Laurel hosts the largest free fireworks display in Montana, which is put on by our Volunteer Fire Department. Each year the event attracts approximately 5-10,000 people from all over the state and Wyoming.

Laurel has five motels and one Bed and Breakfast. There are ten restaurants, with four of them open to full banquet facilities. Riverside Park, to the south of Laurel, has twelve camping spots available during the summer months.

Laurel truly is the “Hub of Montana.” From here, all roads lead to the exciting historical and recreational attractions of Montana and Wyoming. From Laurel, you can select one of four outstanding entrances into Yellowstone Park (Cody, Red Lodge/Beartooth Highway, Gardiner, or West Yellowstone). Two major highways south will take you to Wyoming.

Head east 13 miles to Montana’s largest city, Billings, and 40 miles east to the most prominent Lewis and Clark landmark, Pompeys Pillar. Custer Battlefield, site of the most famous Indian battle, is 77 miles east of Laurel.

A little to the south, you’ll find the majestic Big Horn Canyon which holds Yellowtail Reservoir, unique for its sheer beauty and an adventure for boaters. Below that is the river some call the finest trout stream in the world – the Bighorn!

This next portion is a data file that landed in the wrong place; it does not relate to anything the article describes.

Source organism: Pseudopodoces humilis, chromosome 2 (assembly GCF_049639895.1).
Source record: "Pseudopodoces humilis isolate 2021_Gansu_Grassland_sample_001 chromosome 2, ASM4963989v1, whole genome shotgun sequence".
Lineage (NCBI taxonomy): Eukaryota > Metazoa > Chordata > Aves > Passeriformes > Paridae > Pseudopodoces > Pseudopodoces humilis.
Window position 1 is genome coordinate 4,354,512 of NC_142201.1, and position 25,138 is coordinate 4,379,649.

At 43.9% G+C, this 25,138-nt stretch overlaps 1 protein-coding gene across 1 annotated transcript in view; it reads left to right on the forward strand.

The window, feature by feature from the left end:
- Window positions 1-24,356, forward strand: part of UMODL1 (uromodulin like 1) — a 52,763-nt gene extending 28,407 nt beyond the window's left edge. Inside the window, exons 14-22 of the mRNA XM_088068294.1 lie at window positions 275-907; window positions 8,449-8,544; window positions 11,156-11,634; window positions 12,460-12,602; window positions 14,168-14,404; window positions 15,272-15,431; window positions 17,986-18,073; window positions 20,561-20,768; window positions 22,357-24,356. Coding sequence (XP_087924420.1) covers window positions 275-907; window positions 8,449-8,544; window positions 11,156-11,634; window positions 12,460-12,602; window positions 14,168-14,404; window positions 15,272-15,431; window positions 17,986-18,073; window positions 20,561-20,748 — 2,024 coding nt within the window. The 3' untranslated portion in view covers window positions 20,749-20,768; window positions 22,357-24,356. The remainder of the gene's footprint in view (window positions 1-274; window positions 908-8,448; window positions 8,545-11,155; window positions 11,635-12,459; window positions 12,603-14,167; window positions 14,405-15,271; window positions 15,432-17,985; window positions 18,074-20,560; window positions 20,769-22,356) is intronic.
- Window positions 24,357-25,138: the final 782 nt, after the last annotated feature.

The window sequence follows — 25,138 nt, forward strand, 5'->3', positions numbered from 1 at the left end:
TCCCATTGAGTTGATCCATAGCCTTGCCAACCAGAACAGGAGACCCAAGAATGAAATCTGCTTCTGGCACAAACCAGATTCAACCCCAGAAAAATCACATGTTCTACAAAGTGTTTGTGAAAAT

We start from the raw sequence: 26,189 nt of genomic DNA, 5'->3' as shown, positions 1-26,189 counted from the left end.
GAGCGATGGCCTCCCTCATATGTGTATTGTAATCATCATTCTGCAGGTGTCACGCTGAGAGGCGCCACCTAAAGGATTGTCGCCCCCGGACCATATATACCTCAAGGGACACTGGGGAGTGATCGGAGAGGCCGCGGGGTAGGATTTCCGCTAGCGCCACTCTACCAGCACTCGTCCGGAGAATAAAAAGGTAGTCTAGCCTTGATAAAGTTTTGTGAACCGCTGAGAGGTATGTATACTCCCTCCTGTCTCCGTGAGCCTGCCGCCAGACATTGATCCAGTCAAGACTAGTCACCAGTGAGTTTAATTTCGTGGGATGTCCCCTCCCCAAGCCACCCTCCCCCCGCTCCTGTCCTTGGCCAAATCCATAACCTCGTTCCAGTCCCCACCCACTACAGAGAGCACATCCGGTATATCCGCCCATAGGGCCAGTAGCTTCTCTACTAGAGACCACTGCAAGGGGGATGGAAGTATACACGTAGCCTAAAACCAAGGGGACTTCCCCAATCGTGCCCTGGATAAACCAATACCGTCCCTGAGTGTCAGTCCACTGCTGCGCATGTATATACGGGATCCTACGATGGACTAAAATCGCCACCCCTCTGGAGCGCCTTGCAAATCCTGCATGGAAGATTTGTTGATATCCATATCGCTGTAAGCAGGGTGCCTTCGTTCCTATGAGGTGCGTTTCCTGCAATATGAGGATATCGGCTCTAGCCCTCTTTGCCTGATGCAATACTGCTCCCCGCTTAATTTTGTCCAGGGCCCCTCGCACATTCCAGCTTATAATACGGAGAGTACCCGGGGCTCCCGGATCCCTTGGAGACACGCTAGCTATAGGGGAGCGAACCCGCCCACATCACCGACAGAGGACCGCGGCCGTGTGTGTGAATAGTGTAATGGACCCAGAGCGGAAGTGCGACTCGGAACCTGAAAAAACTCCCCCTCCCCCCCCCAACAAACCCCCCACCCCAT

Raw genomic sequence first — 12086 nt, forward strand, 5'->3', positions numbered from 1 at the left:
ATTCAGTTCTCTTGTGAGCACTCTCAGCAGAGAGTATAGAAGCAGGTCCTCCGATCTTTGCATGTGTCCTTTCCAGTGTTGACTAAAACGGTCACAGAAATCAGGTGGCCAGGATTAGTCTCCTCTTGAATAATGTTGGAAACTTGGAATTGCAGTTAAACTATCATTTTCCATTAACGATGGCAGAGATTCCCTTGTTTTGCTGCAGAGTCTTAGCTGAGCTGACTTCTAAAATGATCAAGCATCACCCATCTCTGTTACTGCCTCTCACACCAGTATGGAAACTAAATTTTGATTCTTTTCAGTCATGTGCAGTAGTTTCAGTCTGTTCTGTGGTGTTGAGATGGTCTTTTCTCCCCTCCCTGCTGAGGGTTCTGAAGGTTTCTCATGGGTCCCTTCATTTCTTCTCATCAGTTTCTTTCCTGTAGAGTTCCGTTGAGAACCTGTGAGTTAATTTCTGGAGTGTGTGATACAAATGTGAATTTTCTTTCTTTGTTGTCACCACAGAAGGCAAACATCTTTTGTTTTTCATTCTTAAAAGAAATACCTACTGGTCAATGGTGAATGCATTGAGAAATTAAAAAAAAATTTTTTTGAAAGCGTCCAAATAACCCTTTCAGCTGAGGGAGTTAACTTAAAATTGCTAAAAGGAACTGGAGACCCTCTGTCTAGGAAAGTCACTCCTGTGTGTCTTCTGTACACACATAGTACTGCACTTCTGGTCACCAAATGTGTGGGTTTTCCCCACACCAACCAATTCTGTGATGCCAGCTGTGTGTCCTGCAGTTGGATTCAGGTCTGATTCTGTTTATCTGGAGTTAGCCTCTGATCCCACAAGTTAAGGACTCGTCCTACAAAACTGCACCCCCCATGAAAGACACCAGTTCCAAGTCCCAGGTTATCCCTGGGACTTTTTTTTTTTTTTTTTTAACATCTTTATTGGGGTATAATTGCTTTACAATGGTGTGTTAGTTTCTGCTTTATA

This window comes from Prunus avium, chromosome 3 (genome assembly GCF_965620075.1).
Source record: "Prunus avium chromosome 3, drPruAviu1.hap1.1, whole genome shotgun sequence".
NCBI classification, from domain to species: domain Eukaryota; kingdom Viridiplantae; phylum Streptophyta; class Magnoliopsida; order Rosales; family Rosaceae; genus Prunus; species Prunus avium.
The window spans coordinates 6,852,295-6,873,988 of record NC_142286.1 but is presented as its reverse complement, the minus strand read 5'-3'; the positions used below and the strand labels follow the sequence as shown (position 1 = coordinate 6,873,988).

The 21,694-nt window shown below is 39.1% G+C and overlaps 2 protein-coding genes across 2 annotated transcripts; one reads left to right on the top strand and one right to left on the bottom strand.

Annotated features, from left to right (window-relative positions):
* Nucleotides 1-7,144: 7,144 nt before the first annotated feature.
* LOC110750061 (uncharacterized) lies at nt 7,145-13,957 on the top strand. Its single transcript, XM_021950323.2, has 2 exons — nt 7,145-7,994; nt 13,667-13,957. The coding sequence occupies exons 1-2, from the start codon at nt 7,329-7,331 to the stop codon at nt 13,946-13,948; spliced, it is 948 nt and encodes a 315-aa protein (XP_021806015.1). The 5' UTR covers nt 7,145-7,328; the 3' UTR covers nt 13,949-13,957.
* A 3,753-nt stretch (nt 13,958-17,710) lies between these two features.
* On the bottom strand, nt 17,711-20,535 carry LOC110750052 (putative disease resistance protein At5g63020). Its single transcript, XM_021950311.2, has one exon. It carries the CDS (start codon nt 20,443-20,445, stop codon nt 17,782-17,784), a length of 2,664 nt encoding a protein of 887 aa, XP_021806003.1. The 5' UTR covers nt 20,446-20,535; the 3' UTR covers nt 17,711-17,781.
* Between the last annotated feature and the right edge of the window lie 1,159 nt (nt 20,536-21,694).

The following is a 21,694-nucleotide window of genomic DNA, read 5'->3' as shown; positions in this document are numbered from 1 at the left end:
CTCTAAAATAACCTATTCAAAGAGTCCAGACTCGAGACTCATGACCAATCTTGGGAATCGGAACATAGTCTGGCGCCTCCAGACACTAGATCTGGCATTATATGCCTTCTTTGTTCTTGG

Approximately 295 miles northeast of Laurel you will find the nation’s largest earth filled dam at Fort Peck, backing up an enormous reservoir on the Missouri River with some of the best warm water fishing in the west.

West of Laurel, the renowned Yellowstone River offers some of the finest trout fishing in the world. Drive north to the fabulous beauty of Glacier Park near the Canadian border.

Our Chamber of Commerce Log Cabin Visitor Center is located in Firemen’s Park on East Main Street. You will find brochures, maps, and information pieces available about Yellowstone Park, Montana and Wyoming tourist attractions, Custer Country Tourism Region and other Montana tourism regions.

There is so much to see and do in this great state of ours and Laurel is right in the middle of it. So, let us invite you to stay awhile. Enjoy our friendly western hospitality while you make your travel plans. You’ll be glad you did.

Laurel Area Historical Events

The Lewis and Clark Expedition (1804-1806)